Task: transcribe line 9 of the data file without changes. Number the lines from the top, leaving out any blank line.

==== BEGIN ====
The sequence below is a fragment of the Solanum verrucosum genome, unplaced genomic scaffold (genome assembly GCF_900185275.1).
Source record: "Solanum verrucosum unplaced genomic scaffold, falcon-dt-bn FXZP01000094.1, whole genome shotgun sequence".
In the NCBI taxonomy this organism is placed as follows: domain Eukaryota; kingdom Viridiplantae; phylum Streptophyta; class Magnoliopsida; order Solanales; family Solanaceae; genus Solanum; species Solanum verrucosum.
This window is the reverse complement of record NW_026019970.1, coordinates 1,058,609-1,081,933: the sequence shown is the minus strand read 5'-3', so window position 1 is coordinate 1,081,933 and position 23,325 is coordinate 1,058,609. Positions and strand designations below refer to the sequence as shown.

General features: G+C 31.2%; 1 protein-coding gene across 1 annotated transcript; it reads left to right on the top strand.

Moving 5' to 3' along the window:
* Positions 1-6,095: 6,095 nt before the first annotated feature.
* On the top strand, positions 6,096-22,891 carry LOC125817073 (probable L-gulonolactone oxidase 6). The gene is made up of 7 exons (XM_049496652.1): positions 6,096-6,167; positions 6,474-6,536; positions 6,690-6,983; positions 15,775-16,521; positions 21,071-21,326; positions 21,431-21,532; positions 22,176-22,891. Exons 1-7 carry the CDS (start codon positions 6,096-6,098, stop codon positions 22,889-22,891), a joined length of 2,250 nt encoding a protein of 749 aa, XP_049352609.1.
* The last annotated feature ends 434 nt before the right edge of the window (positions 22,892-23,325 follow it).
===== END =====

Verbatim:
* The last annotated feature ends 434 nt before the right edge of the window (positions 22,892-23,325 follow it).